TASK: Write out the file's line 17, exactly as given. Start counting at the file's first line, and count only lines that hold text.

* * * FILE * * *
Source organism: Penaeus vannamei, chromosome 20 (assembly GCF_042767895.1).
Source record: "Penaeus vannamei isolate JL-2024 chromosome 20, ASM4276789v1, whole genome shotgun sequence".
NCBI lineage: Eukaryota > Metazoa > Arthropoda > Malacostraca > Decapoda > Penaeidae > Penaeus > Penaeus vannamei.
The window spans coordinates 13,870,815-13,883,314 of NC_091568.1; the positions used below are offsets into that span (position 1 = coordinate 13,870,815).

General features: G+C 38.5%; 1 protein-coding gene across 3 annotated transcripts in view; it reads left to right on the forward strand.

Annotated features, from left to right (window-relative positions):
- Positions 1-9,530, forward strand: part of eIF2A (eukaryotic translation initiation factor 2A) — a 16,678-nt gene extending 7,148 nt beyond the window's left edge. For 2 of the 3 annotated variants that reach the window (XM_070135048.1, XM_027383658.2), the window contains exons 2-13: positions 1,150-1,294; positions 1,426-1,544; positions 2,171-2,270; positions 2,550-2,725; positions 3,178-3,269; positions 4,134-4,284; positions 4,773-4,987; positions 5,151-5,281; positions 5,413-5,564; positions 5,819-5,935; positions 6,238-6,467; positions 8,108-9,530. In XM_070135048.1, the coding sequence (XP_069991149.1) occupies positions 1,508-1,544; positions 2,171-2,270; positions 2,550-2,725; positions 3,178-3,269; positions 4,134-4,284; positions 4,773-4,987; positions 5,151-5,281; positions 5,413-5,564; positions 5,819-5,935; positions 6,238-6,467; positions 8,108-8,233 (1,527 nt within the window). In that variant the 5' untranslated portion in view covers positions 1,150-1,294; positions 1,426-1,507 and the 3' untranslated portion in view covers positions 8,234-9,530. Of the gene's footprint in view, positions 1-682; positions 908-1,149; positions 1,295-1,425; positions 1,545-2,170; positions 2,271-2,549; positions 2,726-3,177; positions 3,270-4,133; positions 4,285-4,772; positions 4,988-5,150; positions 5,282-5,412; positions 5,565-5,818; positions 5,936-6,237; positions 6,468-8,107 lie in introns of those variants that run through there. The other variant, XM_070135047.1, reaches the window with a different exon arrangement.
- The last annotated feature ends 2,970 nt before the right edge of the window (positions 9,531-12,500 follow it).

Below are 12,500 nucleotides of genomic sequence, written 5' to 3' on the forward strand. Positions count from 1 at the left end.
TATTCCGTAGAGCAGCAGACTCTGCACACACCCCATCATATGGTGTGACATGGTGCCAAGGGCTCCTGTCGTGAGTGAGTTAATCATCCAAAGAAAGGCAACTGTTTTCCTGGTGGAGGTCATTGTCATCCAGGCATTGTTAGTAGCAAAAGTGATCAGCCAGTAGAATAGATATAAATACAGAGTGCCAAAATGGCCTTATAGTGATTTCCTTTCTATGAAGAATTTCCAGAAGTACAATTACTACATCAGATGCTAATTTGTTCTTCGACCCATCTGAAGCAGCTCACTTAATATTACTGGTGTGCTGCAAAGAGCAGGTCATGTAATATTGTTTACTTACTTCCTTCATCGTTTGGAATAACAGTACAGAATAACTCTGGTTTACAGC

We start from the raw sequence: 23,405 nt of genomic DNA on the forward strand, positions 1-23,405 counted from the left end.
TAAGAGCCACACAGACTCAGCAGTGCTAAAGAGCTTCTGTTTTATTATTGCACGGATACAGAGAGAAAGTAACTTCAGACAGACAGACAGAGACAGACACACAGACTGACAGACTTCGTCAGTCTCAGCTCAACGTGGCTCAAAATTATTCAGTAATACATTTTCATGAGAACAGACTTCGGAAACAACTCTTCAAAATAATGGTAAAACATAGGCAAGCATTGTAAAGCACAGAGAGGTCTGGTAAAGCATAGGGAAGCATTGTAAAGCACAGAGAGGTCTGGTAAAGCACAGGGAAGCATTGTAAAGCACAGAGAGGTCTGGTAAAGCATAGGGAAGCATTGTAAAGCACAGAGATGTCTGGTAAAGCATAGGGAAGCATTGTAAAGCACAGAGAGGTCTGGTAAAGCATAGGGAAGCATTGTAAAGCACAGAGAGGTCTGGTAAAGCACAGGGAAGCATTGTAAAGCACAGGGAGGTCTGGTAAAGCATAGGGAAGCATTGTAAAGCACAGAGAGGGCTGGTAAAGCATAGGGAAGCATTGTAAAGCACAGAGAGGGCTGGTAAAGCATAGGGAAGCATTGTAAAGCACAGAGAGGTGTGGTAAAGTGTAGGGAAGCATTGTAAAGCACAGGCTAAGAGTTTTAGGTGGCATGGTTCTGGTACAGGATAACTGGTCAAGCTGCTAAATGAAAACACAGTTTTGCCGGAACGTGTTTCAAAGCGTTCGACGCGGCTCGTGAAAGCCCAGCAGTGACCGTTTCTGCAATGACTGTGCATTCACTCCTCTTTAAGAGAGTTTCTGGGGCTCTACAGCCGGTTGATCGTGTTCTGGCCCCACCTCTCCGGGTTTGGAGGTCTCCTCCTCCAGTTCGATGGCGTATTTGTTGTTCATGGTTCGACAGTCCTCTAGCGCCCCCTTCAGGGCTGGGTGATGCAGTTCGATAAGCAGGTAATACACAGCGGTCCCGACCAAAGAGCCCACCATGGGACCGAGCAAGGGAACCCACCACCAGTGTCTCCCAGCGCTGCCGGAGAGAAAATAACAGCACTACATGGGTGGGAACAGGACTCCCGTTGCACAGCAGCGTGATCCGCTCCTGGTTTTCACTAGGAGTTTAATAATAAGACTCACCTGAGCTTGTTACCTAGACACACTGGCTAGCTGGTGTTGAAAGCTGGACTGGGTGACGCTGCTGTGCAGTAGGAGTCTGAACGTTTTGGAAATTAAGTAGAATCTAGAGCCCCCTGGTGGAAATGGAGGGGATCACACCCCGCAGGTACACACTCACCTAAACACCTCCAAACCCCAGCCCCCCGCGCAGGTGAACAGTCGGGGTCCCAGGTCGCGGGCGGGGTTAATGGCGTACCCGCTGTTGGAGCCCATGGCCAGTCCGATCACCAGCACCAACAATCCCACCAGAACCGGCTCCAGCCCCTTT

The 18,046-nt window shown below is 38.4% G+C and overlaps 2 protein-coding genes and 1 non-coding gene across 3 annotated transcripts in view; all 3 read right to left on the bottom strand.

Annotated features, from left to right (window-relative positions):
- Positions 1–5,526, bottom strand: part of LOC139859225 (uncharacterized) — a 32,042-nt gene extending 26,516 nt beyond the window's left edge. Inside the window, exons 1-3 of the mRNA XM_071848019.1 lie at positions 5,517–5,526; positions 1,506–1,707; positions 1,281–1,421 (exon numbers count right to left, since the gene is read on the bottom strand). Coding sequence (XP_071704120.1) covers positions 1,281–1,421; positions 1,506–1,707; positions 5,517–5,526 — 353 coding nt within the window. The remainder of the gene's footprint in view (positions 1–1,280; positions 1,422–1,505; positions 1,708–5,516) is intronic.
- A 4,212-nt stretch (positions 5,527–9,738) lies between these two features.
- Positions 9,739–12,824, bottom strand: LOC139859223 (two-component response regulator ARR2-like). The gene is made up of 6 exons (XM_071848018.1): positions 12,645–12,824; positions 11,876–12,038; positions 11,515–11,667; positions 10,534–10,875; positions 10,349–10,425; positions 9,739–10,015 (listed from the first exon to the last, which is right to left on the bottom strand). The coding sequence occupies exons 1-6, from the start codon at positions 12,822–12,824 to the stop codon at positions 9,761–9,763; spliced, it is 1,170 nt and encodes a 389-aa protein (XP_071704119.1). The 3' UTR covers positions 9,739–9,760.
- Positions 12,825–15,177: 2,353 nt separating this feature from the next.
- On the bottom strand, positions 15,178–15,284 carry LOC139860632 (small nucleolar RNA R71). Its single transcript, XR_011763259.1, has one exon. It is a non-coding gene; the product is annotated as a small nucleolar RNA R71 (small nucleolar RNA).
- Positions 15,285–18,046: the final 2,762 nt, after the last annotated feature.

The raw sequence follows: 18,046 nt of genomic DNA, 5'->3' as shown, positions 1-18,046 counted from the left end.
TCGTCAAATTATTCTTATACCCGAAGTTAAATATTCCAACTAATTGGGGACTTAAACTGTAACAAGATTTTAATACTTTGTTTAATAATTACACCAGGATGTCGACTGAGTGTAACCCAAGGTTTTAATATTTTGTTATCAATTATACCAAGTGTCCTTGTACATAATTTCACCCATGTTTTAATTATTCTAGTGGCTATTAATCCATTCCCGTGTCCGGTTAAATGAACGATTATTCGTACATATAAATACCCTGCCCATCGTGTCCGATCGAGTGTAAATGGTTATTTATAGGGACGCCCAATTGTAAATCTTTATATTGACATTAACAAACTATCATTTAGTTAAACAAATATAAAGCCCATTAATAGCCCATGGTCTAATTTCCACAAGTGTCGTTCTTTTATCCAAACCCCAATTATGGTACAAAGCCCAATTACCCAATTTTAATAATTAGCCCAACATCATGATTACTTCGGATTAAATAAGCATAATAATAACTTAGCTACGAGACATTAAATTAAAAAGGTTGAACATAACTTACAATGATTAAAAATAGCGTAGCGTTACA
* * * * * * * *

- Positions 9,739–12,824, bottom strand: LOC139859223 (two-component response regulator ARR2-like). The gene is made up of 6 exons (XM_071848018.1): positions 12,645–12,824; positions 11,876–12,038; positions 11,515–11,667; positions 10,534–10,875; positions 10,349–10,425; positions 9,739–10,015 (listed from the first exon to the last, which is right to left on the bottom strand). The coding sequence occupies exons 1-6, from the start codon at positions 12,822–12,824 to the stop codon at positions 9,761–9,763; spliced, it is 1,170 nt and encodes a 389-aa protein (XP_071704119.1). The 3' UTR covers positions 9,739–9,760.